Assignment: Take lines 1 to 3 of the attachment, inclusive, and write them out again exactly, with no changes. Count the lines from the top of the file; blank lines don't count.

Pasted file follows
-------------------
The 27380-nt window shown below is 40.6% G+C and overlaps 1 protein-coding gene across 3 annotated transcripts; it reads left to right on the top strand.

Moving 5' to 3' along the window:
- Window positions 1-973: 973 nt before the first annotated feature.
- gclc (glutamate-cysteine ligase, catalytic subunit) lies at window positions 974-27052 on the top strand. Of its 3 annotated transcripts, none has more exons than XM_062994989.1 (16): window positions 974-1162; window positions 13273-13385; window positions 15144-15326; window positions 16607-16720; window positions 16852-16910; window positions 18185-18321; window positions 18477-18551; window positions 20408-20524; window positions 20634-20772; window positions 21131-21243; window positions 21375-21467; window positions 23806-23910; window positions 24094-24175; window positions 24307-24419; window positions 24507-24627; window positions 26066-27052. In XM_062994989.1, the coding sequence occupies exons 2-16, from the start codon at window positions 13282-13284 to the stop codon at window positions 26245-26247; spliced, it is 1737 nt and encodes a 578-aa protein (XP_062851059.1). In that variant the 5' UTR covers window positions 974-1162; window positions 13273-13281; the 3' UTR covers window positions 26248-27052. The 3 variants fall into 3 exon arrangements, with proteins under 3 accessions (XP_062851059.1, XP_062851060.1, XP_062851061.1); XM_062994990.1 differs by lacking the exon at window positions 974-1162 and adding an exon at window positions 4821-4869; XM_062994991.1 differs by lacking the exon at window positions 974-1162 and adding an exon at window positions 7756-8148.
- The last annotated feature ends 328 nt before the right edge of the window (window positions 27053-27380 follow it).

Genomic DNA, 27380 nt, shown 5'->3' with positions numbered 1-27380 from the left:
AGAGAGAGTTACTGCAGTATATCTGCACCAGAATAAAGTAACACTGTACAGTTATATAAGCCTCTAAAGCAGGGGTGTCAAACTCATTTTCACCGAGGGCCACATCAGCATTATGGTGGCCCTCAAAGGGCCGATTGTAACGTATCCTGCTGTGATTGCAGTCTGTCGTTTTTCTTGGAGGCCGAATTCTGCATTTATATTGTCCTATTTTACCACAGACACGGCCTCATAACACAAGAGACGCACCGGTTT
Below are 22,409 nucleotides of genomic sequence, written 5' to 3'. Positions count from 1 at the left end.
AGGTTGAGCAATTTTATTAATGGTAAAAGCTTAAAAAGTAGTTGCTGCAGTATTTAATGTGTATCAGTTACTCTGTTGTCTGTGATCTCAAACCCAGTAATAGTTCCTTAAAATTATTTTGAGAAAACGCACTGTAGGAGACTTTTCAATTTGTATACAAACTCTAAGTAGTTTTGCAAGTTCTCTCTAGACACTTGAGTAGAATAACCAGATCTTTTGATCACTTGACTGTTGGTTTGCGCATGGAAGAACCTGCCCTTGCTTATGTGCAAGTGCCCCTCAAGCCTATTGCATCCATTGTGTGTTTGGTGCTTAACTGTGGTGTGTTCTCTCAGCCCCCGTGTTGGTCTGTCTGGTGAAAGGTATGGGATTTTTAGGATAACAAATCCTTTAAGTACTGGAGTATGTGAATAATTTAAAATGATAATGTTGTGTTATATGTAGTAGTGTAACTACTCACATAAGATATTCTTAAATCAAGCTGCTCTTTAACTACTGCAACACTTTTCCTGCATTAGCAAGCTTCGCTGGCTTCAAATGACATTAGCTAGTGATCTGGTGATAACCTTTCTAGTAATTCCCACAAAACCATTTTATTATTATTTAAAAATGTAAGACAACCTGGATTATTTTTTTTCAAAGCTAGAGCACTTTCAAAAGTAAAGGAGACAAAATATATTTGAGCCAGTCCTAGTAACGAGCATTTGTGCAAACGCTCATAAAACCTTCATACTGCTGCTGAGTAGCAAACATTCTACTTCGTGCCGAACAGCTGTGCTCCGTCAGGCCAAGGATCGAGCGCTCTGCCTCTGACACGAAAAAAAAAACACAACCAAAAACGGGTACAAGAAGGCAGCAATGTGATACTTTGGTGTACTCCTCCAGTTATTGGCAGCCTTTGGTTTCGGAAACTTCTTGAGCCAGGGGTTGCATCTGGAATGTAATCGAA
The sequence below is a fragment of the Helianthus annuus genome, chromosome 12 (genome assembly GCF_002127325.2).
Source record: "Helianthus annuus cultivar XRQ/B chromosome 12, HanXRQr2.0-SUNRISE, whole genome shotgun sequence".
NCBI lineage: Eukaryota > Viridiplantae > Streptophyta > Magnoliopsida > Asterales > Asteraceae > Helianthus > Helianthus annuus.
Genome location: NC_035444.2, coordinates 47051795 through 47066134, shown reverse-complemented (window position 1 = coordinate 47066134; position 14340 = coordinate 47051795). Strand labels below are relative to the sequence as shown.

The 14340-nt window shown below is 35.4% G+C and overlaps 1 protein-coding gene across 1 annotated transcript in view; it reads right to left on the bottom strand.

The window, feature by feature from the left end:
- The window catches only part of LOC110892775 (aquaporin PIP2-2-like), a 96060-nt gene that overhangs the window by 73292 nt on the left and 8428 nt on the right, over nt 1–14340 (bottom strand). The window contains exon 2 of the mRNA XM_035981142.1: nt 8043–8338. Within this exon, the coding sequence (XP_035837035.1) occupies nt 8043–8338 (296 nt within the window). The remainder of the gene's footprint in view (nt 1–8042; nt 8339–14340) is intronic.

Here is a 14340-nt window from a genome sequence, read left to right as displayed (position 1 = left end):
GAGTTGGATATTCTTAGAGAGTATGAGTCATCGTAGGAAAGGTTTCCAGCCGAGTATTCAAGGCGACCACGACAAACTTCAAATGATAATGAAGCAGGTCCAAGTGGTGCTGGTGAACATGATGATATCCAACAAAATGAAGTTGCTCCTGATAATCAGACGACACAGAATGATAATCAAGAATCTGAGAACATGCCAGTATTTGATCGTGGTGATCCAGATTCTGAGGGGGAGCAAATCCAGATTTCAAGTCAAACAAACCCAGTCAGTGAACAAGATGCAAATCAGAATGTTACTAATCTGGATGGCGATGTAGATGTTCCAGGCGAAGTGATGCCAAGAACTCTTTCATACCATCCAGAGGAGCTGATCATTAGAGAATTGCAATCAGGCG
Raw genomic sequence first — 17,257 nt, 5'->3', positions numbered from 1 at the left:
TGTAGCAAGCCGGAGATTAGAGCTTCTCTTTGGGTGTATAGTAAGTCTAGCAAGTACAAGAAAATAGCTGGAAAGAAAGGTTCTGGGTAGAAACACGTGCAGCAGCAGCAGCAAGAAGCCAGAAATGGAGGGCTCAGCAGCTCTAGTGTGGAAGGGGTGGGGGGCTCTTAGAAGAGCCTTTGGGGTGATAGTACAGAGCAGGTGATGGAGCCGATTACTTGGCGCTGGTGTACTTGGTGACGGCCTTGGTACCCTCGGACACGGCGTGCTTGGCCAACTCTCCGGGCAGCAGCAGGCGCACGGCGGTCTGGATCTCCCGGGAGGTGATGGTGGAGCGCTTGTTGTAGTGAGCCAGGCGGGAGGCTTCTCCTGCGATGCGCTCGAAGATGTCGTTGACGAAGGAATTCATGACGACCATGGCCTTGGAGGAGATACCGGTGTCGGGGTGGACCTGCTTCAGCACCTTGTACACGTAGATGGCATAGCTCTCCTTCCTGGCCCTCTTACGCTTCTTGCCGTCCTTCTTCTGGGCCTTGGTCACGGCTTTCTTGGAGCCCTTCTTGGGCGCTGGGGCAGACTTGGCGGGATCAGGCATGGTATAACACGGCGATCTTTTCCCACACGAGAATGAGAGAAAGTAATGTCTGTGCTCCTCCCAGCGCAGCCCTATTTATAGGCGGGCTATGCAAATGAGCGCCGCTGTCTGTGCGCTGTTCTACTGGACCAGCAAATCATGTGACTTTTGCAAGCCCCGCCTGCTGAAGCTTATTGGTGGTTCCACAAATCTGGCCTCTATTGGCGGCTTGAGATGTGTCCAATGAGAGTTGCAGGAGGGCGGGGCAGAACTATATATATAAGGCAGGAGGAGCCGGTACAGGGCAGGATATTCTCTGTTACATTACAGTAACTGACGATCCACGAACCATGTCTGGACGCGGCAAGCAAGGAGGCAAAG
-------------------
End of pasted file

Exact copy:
The 27380-nt window shown below is 40.6% G+C and overlaps 1 protein-coding gene across 3 annotated transcripts; it reads left to right on the top strand.

Moving 5' to 3' along the window:
- Window positions 1-973: 973 nt before the first annotated feature.